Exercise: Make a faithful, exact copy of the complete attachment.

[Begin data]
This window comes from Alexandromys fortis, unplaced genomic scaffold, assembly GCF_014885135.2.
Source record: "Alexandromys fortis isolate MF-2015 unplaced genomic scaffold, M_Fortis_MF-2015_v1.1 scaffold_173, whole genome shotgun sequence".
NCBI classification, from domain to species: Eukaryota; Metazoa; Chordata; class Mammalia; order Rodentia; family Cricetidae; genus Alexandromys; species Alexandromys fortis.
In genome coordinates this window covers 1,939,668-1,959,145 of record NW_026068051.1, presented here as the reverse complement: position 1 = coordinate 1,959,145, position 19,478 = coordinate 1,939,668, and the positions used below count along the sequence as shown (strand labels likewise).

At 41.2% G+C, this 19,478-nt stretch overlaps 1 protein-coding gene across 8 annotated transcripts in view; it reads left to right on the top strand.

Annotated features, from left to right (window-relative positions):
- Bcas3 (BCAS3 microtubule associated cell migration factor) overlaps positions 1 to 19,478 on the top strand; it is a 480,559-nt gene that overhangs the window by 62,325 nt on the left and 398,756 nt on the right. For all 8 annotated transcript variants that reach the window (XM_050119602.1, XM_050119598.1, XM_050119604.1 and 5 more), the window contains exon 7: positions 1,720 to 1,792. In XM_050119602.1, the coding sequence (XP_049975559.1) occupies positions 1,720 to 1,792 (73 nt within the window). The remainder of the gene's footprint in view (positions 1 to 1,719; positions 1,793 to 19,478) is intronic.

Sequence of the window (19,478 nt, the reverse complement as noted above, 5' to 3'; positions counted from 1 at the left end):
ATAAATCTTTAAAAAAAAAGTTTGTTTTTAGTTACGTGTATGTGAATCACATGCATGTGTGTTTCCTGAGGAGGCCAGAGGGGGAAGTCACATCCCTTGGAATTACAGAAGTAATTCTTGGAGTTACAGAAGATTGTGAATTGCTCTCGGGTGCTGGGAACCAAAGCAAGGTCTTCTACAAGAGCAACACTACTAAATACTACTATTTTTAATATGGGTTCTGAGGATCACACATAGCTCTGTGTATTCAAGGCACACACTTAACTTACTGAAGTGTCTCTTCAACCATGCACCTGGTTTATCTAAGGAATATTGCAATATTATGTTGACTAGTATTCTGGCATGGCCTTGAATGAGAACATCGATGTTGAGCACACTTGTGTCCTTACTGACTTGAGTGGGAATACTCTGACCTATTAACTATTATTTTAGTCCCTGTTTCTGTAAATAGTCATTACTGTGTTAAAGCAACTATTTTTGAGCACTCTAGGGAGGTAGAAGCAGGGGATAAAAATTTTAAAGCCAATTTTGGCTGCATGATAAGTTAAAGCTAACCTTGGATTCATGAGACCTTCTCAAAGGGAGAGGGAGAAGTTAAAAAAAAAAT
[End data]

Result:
This window comes from Alexandromys fortis, unplaced genomic scaffold, assembly GCF_014885135.2.
Source record: "Alexandromys fortis isolate MF-2015 unplaced genomic scaffold, M_Fortis_MF-2015_v1.1 scaffold_173, whole genome shotgun sequence".
NCBI classification, from domain to species: Eukaryota; Metazoa; Chordata; class Mammalia; order Rodentia; family Cricetidae; genus Alexandromys; species Alexandromys fortis.
In genome coordinates this window covers 1,939,668-1,959,145 of record NW_026068051.1, presented here as the reverse complement: position 1 = coordinate 1,959,145, position 19,478 = coordinate 1,939,668, and the positions used below count along the sequence as shown (strand labels likewise).

At 41.2% G+C, this 19,478-nt stretch overlaps 1 protein-coding gene across 8 annotated transcripts in view; it reads left to right on the top strand.

Annotated features, from left to right (window-relative positions):
- Bcas3 (BCAS3 microtubule associated cell migration factor) overlaps positions 1 to 19,478 on the top strand; it is a 480,559-nt gene that overhangs the window by 62,325 nt on the left and 398,756 nt on the right. For all 8 annotated transcript variants that reach the window (XM_050119602.1, XM_050119598.1, XM_050119604.1 and 5 more), the window contains exon 7: positions 1,720 to 1,792. In XM_050119602.1, the coding sequence (XP_049975559.1) occupies positions 1,720 to 1,792 (73 nt within the window). The remainder of the gene's footprint in view (positions 1 to 1,719; positions 1,793 to 19,478) is intronic.

Sequence of the window (19,478 nt, the reverse complement as noted above, 5' to 3'; positions counted from 1 at the left end):
ATAAATCTTTAAAAAAAAAGTTTGTTTTTAGTTACGTGTATGTGAATCACATGCATGTGTGTTTCCTGAGGAGGCCAGAGGGGGAAGTCACATCCCTTGGAATTACAGAAGTAATTCTTGGAGTTACAGAAGATTGTGAATTGCTCTCGGGTGCTGGGAACCAAAGCAAGGTCTTCTACAAGAGCAACACTACTAAATACTACTATTTTTAATATGGGTTCTGAGGATCACACATAGCTCTGTGTATTCAAGGCACACACTTAACTTACTGAAGTGTCTCTTCAACCATGCACCTGGTTTATCTAAGGAATATTGCAATATTATGTTGACTAGTATTCTGGCATGGCCTTGAATGAGAACATCGATGTTGAGCACACTTGTGTCCTTACTGACTTGAGTGGGAATACTCTGACCTATTAACTATTATTTTAGTCCCTGTTTCTGTAAATAGTCATTACTGTGTTAAAGCAACTATTTTTGAGCACTCTAGGGAGGTAGAAGCAGGGGATAAAAATTTTAAAGCCAATTTTGGCTGCATGATAAGTTAAAGCTAACCTTGGATTCATGAGACCTTCTCAAAGGGAGAGGGAGAAGTTAAAAAAAAAAT